Even with these strengths and opportunities, Viet Nam ranks low in the World Travel & Tourism Competitiveness Index, mainly because secondary destinations lack sufficient transport infrastructure, urban sanitation and public spaces, and high-quality tourism services. Other underlying problems are inadequate public infrastructure asset maintenance, weak tourism planning, and ineffective marketing, which collectively undermine the business-enabling environment for tourism. Consequently, in 2016, Viet Nam's share of ASEAN international tourist arrivals was only 8.6%. Imbalanced tourism growth within the country is another consequence of underinvestment in secondary destinations, with more than half of international tourist arrivals and corresponding benefits accruing to Ha Noi, Ho Chi Minh City, Ha Long Bay and Da Nang.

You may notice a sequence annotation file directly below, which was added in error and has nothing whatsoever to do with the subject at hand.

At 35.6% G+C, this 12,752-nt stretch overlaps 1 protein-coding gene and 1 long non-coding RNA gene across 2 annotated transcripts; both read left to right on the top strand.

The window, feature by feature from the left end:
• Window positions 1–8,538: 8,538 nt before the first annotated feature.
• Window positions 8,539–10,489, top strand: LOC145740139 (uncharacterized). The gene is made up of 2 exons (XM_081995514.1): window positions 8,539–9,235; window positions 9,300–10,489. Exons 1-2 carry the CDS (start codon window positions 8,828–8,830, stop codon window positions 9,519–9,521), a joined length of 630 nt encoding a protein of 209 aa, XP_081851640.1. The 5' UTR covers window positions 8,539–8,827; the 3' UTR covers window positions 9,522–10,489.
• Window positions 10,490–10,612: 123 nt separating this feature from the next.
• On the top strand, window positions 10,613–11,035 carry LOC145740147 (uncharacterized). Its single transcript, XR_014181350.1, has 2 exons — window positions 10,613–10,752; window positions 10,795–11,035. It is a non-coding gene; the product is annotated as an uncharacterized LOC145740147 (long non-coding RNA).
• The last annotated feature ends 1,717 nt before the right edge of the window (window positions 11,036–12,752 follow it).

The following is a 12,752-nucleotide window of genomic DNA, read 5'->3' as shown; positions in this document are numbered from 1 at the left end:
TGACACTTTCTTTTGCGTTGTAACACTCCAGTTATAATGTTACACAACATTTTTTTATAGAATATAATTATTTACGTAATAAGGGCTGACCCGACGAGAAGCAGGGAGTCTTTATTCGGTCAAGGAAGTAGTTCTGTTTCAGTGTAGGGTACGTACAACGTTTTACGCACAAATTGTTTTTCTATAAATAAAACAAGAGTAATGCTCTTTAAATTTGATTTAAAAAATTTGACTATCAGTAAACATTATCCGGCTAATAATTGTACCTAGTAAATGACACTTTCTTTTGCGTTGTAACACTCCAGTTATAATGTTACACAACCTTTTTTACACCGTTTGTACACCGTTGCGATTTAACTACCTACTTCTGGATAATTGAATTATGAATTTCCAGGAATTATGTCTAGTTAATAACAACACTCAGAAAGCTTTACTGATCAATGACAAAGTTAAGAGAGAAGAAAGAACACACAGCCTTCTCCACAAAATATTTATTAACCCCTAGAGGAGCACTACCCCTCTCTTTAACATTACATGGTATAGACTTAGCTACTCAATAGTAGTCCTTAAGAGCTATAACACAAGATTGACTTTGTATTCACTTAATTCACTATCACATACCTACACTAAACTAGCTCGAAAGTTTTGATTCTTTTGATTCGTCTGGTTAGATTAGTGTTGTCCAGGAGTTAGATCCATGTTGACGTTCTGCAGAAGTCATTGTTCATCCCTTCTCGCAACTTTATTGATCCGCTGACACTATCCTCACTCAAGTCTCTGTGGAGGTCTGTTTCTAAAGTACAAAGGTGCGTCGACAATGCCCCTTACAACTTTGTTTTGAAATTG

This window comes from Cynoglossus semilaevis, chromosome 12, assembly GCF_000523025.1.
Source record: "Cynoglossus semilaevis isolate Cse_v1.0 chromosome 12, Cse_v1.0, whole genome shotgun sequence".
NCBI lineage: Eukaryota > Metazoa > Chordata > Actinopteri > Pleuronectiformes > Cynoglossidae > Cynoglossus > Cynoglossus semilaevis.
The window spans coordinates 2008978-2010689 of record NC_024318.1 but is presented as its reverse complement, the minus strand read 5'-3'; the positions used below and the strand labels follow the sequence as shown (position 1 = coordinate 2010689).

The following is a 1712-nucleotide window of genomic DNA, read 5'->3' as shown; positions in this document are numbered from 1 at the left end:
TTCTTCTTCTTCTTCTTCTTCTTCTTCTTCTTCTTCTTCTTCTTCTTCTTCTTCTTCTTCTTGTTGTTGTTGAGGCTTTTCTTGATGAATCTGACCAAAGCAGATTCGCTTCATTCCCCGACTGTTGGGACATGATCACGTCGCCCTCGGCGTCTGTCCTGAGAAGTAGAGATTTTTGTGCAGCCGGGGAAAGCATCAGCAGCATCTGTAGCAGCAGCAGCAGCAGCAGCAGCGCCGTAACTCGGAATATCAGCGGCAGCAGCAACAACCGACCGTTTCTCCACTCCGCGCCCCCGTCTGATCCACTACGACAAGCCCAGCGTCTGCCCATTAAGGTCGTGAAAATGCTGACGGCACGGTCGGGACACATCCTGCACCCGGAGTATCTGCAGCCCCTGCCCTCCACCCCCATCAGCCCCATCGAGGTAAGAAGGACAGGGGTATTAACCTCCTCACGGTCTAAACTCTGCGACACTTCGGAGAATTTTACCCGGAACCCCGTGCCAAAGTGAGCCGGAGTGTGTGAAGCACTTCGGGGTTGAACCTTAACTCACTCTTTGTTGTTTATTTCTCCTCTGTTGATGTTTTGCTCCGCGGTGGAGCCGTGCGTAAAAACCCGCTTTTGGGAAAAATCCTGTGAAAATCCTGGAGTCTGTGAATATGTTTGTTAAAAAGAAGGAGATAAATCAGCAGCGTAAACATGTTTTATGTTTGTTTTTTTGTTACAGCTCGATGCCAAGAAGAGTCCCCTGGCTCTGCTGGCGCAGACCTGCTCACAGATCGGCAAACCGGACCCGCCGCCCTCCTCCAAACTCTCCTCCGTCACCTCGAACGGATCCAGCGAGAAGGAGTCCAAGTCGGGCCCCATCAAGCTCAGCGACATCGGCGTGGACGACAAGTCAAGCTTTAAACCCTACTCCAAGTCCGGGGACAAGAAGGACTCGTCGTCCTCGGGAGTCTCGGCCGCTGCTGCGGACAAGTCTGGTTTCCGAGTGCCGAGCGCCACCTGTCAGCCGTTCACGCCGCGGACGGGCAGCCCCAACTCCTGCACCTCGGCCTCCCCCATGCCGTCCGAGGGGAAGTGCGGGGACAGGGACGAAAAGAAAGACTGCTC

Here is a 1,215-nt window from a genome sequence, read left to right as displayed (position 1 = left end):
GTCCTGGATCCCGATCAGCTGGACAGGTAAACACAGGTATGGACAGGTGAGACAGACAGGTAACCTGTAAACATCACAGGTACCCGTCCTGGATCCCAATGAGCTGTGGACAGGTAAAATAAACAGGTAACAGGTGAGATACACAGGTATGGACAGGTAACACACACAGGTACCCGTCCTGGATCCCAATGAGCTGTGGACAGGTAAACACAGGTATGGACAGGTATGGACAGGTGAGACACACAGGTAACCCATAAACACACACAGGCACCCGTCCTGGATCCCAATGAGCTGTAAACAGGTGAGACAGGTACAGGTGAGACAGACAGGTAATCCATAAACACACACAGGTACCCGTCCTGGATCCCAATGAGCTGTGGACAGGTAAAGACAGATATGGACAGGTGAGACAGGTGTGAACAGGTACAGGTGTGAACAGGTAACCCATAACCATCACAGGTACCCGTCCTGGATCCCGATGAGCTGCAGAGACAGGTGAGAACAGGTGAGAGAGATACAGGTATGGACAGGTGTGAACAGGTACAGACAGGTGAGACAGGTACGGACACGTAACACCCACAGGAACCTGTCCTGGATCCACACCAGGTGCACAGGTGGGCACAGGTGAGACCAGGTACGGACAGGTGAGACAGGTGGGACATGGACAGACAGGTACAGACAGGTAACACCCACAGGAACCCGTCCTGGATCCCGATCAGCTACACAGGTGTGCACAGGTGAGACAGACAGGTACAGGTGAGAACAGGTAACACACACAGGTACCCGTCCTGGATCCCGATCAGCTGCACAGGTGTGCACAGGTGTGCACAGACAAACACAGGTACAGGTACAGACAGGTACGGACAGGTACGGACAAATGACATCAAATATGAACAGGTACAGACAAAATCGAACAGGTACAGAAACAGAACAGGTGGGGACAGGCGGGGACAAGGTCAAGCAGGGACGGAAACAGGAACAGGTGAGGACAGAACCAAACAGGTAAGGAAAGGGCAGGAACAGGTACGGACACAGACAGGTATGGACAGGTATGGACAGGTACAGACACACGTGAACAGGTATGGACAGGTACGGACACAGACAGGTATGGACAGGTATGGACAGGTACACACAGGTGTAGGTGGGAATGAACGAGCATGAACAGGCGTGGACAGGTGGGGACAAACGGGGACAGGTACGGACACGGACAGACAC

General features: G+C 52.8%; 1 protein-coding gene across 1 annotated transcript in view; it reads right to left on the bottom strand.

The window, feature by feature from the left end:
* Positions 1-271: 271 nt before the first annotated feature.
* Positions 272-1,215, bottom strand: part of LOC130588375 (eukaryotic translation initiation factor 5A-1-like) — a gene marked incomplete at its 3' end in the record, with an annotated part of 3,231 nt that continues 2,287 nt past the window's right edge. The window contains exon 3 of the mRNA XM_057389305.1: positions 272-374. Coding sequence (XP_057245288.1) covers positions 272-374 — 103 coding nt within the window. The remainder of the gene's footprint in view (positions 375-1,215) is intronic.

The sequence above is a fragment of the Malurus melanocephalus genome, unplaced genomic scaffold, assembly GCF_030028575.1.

Secondary towns in Viet Nam's segment of the GMS eastern corridor are vulnerable to climate change and natural disasters. Risks include stronger and more frequent typhoons, storm surges along the eastern seaboard, and intensifying rainfall and flooding in major river valleys. These risks are exacerbated by limited country capacity to integrate adaptation and mitigation solutions. Countering climate change and natural disasters requires finance and knowledge to retrofit and construct climate-resilient infrastructure and promote resource-efficiency certification programs. Public awareness campaigns to promote lower-carbon travel, emission offsets, and environment-friendly tourism services are also needed.